There is a lot of talk about real-world evidence (RWE) and its growing importance, but as this commonly-used term has no ofﬁcial deﬁnition, what’s all the fuss about? How is RWE used now and what will its role be in the future?
The term real-world evidence is commonly used to refer to non-randomised clinical trial (RCT) data generated in a healthcare setting. This is sometimes extended to cover patient socio-economic data and environmental data. But however you chose to deﬁ ne it, RWE is seen to offer signiﬁ cant advantages over randomised controlled trials (RCTs), which despite being recognised as the gold standard for evidence-based medicine, have well documented limitations. In the age of value-driven healthcare resource management, RCTs, designed for regulatory approval, cannot deliver all the evidence needed to support payer coverage decisions.
So how can RWE help?
RWE complements RCT data by providing:
Importantly, in today’s resource-limited healthcare systems, it also allows us to measure real-world costs through the analysis of care delivery and resource utilisation.
The rise of RWE
But RWE is not new. From a regulatory perspective it is already in routine use in the EU, particularly for products already approved where it is primarily used for safety monitoring and drug utilisation. The tipping point right now is that RWE is increasingly being seen as a viable data source, now that the information capabilities of healthcare systems mean that this information can be captured as part of routine monitoring. Electronic Health Records (EHR), national repositories of curated claims data, clinical registries, wearable tech and apps are all facilitating the ability to collect real-world data.
As our ability to capture this data becomes easier there is also increasing interest in the use of RWE by payers and decision-makers. The rise of health technology assessment (HTA) globally puts signiﬁ cant emphasis on health economic and outcome research (HEOR) analysis and RWE provides critical inputs into this. In addition, methods employed to establish value-based healthcare beneﬁ t design will demand more RWE. Payers will have to evaluate RWE outcomes and establish pricing and reimbursement criteria. Identifying the more efﬁcient disease management pathways will help to alleviate the resource constraint to healthcare systems worldwide. In the US, manufacturers and payers are increasingly partnered together in value-based contracts and outcomes based on RWE are often the centrepiece in these types of arrangements.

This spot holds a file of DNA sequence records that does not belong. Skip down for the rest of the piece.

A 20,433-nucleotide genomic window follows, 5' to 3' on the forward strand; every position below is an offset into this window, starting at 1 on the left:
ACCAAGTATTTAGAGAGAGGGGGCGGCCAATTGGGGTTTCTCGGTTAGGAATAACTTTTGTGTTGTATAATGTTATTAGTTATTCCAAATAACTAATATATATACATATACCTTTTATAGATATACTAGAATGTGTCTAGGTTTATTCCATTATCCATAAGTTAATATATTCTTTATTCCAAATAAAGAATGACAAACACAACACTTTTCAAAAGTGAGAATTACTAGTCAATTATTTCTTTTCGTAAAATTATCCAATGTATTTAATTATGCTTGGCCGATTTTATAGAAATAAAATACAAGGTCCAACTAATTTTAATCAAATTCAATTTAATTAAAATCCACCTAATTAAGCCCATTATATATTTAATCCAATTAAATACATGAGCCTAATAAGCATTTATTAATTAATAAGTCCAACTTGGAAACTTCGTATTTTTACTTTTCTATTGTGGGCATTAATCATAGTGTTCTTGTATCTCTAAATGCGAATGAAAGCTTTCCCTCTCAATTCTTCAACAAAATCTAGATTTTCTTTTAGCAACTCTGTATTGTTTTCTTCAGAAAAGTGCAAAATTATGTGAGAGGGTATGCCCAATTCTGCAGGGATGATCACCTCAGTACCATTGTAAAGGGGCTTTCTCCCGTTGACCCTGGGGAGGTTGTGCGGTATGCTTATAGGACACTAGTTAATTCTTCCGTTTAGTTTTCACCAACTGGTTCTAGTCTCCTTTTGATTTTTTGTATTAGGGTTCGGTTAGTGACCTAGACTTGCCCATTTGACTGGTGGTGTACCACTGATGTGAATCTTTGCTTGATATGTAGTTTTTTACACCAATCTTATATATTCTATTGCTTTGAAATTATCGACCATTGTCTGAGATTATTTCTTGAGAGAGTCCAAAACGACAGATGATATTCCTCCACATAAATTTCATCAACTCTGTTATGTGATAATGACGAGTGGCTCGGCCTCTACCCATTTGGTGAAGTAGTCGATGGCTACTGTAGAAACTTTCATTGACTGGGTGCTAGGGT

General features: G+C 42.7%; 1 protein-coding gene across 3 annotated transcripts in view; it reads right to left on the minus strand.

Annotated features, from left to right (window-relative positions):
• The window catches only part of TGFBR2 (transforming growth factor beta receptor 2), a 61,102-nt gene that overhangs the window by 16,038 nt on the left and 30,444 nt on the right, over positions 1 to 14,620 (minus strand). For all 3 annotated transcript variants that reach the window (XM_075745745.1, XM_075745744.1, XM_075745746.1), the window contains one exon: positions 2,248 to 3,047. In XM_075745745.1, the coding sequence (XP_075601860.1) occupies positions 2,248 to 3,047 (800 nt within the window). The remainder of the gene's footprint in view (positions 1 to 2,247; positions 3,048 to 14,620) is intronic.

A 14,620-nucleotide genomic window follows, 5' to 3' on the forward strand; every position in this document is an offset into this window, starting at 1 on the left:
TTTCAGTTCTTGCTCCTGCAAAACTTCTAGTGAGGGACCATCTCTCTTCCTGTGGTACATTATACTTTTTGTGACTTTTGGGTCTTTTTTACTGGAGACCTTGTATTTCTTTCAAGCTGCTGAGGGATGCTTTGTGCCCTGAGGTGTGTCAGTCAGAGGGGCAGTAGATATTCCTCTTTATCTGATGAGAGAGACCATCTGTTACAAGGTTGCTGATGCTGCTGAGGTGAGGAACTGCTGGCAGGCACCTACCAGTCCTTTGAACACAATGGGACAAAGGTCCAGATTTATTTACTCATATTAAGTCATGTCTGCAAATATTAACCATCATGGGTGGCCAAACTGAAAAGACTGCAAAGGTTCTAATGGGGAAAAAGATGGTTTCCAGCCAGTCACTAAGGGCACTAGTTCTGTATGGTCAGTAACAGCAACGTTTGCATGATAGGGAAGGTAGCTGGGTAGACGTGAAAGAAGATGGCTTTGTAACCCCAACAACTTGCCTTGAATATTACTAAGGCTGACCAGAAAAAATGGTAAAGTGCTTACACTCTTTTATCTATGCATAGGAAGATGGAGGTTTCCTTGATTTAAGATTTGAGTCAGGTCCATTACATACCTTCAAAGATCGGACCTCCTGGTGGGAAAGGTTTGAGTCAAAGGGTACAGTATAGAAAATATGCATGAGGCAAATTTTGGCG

‘Despite a slow uptake of RWE, there is an increasing trend in the use of healthcare system data to inform clinical practice’
Making the most of RWE
However, as data capture becomes easier the challenge remains of how to take full advantage of RWE. RWE covers many different data sources, many of which are growing at an extremely fast rate and this level of data generation needs technical expertise to be collated, analysed and interpreted. Data quality and data integrations can be extremely demanding and shouldn’t be underestimated.
But as more and more data is being generated, it is in effect ‘owned’ by different sources. Therefore, at the heart of this is the need for collaboration. In the future, policymakers will need to have a compliance framework that encourages cross-functional collaboration between multiple stakeholders (including researchers, payers, patients, manufacturers and providers) to help to improve both the quality and quantity of RWE utilisation in healthcare.
There are already collaborative initiatives to support the development and utilisation of RWEs in the US, including the US meaningful use of EHR requirements and the CMS open Medicare data but uptake outside the US has been slower. A recent publication in BMC Heal Serv Res, ‘Is real-world evidence inﬂ uencing practice? A systematic review of CPRD research in NICE guidance’, concluded that despite a slow uptake of RWE in clinical and therapeutic guidelines, there is an increasing trend in the use of healthcare system data to inform clinical practice. To meet this demand organisations need to work together to enable or improve data access, undertake translational and relevant research and establish sources of reliable evidence.
The increasing availability of RWE, combined with a growing desire from regulatory and HTA bodies, is leading to RWE being incorporated more often into the necessary data packages for reimbursement. However, obstacles such as the quality of data and the integration of disparate sources of data will provide a challenge in the near future. Ultimately, sporadic examples of RWE making the difference for reimbursement will become the norm.
CASE STUDIES: EXAMPLES OF WHERE RWE ALLOWED REIMBURSEMENT
» NICE assessment of total hip replacement and resurfacing arthroplasty for end-stage arthritis (TA304) is based on data collected through UK National Joint Registry, an RWE data source.
» RWE data presented at ECCO this year showed that switching to the biosimilar Remsima (inﬂ iximab) from the originator had no negative effect on safety and efﬁcacy in 10 real-world studies.
» Zaltrap re-submission to the Scottish Medicines Consortium (SMC) included RWE (pooled data from two open-label, single-arm studies) to demonstrate prolonged safety and QoL beneﬁt.
Vicky O’Connor is managing director and Janek Hendrich is an associate management consultant at WG Access
This article was originally published on page 40, Pharmaceutical Market Europe, January 2017. To access this piece and more, go to www.pmlive.com